Then you add the winterizer. Then you realize you were supposed to lower the water level and get mad because half the winterizer was probably wasted when you finally did lower the water to the appropriate level.
Then, because the pool is taking a nap for seven or eight months, you give it a pillow. Actually the pillow will keep the cover up and hopefully any rainwater that accumulates will drain off the sides.
Then you make your husband crawl under the deck to clip the cover on. Under the deck is where all the nasty spiders go during the day, and there's NO way I was going under there. What is up with all the spiders this fall?? There seem to be so many more than usual. They give me the heebie jeebies something awful. Ever since that giant wolf or wood spider or whatever the giant hairy thing was that got into my house in Florida, I have been terrified of them. HATE them. They make my skin crawl.
Anyway, now the pool is closed until next April/May and I'm sad. I love fall and winter, but it's so much prettier to look out my kitchen window and see the pretty blue of the pool than to see they yucky cover that gets dirtier and dirtier as the winter goes on.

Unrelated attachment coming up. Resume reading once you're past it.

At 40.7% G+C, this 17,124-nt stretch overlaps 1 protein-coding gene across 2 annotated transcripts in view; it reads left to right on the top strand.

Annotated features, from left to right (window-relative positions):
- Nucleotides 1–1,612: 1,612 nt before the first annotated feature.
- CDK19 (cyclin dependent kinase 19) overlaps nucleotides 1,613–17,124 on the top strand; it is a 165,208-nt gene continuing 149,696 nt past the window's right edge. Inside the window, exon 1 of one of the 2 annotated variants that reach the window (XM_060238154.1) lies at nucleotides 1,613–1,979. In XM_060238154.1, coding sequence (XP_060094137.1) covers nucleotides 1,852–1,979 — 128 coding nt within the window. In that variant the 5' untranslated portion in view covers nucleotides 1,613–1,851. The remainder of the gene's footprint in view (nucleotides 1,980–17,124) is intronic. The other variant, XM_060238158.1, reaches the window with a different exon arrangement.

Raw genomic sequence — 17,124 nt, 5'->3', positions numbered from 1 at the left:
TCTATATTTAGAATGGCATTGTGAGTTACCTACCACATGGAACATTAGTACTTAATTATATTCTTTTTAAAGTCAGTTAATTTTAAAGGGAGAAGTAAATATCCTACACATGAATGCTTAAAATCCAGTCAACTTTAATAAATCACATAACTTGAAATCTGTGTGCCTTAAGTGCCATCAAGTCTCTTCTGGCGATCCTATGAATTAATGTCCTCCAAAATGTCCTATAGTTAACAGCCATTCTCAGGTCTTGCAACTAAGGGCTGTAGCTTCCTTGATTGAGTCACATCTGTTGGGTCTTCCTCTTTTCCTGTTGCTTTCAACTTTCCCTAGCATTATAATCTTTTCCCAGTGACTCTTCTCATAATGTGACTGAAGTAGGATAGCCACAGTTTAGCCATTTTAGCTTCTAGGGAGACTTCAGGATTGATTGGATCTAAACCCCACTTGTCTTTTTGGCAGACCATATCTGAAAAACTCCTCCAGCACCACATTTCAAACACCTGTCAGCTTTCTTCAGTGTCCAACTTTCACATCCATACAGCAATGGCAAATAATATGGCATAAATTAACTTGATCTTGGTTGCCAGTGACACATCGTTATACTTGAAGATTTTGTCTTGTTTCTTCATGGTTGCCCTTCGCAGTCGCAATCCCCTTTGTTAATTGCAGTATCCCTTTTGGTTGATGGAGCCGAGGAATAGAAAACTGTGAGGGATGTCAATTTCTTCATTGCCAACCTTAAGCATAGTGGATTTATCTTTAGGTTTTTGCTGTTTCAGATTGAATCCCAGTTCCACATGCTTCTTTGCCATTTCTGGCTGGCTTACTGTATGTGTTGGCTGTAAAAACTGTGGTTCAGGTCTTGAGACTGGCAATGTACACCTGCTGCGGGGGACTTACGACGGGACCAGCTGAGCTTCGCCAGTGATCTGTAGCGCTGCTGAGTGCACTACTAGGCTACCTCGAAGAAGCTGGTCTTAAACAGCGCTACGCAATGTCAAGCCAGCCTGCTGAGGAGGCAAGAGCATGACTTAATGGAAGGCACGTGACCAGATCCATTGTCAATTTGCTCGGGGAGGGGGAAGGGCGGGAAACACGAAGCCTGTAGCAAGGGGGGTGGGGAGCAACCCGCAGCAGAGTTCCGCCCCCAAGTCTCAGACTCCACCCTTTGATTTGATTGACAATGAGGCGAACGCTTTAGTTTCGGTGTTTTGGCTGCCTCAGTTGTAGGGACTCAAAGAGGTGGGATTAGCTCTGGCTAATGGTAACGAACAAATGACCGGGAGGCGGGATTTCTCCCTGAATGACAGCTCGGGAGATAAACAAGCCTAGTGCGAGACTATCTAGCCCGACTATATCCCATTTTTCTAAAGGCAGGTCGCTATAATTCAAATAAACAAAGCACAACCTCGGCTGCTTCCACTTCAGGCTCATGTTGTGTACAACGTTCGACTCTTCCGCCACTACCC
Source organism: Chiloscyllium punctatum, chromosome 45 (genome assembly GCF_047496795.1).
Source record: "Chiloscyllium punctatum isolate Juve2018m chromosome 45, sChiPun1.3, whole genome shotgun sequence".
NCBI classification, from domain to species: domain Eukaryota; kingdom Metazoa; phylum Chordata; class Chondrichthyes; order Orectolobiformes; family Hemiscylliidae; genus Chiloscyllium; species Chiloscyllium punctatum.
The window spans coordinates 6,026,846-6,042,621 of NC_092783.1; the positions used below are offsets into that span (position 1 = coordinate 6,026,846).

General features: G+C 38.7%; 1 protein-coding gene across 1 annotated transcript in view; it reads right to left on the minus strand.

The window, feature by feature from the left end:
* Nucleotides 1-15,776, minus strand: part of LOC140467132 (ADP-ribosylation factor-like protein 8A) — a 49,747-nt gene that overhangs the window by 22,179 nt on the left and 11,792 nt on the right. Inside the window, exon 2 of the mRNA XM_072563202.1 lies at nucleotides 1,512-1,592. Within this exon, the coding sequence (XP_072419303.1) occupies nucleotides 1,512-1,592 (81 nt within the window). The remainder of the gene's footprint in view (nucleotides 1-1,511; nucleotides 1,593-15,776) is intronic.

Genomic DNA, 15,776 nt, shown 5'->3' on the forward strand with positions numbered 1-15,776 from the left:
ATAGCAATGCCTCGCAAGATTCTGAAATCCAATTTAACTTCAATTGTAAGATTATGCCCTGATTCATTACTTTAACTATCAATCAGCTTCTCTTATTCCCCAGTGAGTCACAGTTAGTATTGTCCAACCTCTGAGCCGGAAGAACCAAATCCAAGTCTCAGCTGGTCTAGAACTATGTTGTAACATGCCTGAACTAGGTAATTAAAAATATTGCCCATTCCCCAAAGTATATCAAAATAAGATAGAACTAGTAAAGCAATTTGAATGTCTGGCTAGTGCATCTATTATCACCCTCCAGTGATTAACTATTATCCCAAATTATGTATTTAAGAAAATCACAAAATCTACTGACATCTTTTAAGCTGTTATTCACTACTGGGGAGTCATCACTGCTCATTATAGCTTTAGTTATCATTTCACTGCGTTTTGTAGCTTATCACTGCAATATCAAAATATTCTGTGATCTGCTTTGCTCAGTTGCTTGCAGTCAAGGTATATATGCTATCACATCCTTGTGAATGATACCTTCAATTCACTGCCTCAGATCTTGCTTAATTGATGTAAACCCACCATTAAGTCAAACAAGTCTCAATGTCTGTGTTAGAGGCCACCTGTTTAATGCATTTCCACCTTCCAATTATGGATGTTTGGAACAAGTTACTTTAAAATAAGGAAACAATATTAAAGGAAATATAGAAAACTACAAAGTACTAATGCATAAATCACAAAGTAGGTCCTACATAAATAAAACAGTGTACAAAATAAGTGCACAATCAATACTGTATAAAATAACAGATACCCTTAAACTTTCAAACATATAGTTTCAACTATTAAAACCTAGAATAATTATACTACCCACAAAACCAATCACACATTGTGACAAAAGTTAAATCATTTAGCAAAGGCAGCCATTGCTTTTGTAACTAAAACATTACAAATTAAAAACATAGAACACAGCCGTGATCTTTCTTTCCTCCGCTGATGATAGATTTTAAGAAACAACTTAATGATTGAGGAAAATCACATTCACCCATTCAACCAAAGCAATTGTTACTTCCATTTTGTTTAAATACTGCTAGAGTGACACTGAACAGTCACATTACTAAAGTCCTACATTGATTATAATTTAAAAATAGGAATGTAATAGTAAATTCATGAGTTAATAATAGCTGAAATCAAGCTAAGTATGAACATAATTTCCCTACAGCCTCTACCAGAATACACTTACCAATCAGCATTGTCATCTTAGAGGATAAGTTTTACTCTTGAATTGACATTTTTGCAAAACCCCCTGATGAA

Tuesday, September 22, 2009

Back to School Night

Fred and I went to Rachel's school for Back to School Night. This is her desk. I asked her if she cleaned it because she knew we were coming. She told me she always keeps it clean. The book on top of her desk is is their "Author's Pad," which they use for writing assignments. It cracks me up that she has a big Harrod's logo on the front. On the back she has pictures of Ferris, the Ningdu orphanage, the orphanage director, an Aeropostale logo and a few other little things. The remote control is a responder they use in classroom. Questions are put on the overhead projector and the students enter their answers. So far she is enjoying fifth grade. Let's hope it continues for the entire school year!